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Steve with daughters Hillary and Hannah

I am a very fortunate student. I have been going to school for seven years. I have completed two associate degrees and will complete my bachelor’s degree in multimedia journalism in spring of 2019.

Yes, I realize I very well could have become a doctor at this point in my life, with the many years and hours I’ve put into my education. The thing is, I love school and learning.

You may wonder how I have the time and money to complete so many years of schooling.

The reason I can afford tuition is because of my father and hero, Stephen Francis Patrick Reilly. My dad was a part of the Navy EOD.

EOD stands for explosive ordinance disposal. Basically, my dad “blew shit up” for his job and he loved it.

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Steve Reilly, 19yrs old

My dad entered the Navy when he was only 19 years old. He had no way of knowing then, but he would end up being honorably discharged from the Navy after a lifetime of struggle and scars.

He was in a terrible explosion that left him with a broken neck and post-traumatic stress disorder. Miraculously, he recovered from his broken neck, an injury that should have killed him or left him paralyzed, but he still lives with his PTSD. On top of that, he suffers from bipolar disorder.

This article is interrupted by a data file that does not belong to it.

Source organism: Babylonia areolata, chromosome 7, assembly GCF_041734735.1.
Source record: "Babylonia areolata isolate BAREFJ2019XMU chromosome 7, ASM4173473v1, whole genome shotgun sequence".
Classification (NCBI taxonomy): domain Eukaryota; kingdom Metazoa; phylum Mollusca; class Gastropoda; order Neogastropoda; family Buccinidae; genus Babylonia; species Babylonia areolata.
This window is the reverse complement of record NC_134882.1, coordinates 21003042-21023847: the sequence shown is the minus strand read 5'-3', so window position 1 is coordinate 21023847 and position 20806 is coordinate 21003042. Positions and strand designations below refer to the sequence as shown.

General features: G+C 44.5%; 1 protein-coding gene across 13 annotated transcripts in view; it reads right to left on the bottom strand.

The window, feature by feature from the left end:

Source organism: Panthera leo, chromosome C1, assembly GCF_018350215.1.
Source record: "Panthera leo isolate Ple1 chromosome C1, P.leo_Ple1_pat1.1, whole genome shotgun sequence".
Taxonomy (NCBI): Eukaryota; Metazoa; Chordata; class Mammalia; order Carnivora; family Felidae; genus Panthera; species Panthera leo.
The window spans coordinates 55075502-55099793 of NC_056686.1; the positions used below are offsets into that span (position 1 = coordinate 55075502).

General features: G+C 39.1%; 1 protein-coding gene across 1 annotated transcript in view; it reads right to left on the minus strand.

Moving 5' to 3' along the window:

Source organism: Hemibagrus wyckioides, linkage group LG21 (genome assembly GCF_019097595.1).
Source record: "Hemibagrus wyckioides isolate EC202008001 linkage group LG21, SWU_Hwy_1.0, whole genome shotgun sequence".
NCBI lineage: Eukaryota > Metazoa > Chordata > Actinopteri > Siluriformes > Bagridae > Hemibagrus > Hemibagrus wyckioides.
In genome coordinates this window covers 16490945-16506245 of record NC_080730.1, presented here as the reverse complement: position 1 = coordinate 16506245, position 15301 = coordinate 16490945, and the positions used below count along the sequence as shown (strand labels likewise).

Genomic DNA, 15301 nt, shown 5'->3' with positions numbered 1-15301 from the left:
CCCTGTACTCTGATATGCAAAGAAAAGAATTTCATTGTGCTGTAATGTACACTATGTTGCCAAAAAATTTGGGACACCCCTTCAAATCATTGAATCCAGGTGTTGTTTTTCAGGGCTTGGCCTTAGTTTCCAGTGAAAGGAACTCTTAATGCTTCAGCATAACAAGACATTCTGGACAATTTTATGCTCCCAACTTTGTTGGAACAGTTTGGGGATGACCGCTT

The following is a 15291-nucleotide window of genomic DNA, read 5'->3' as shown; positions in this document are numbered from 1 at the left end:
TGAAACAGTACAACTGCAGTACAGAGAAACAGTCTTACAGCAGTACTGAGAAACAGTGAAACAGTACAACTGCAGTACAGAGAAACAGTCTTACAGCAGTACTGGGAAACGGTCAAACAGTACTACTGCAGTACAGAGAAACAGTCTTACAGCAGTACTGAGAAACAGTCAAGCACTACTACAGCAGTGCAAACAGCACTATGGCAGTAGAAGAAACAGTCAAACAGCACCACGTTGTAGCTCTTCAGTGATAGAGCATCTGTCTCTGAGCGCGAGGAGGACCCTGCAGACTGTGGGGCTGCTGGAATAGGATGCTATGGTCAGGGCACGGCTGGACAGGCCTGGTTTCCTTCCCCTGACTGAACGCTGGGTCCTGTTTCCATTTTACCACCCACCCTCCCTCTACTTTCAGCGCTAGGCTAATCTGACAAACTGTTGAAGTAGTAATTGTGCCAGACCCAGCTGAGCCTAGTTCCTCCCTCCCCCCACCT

I grew up with a father who dealt with things most people will never have to experience. My father would wake up in the middle of the night with night terrors from his navy days and scream at the top of his lungs. He was unable to work the rest of his adult life and was house-bound for about 13 years when we first moved to Utah.

My dad began treatment at the Veterans Affairs hospital, which he has been doing for 30 years now. He got the cutest service dog ever: Capone the pitbull who became his best friend and life-saver.

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Steve Reilly and service dog Capone

Capone gave my dad the ability to get out of the house and socialize with people who came up to him asking about his adorable canine companion.

My dad’s struggles and misfortune turned into the reason I am where I am today. His honorable discharge left him with 100 percent disability, which allows me to be his dependent and benefit from his sacrifice.

These benefits have put me through college, where I’ve earned three degrees and have been inducted into two honors societies. I look back now and think if it weren’t for him, I wouldn’t be where I am today.

Throughout these years, I have made friends, experienced so many different facets of college life and have been able to share these experiences with my dad.

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Hillary and Steve

He has always cheered me on and supported me. I have called him crying because I was so frustrated and wanted to quit, and he always talked me down from the ledge. He’s attended many after-school activities with me to support my love for education.

My dad has been and always will be there for me, and I know he’ll be unbelievably proud of me for graduating. He’ll be in the front row.

I can’t thank him enough for the sacrifices he’s made. I’m also grateful to the VA for having a program for veterans and their dependents. I am a chapter 35 dependent, a program which has paid for my degrees, numerous books and at times has given me a little extra cash in my pocket.

Although his life didn’t turn out the way he expected, my dad knows it has undoubtedly altered my life for the best, and I know he’s proud of that. The things I’ve learned has made everything worth it.

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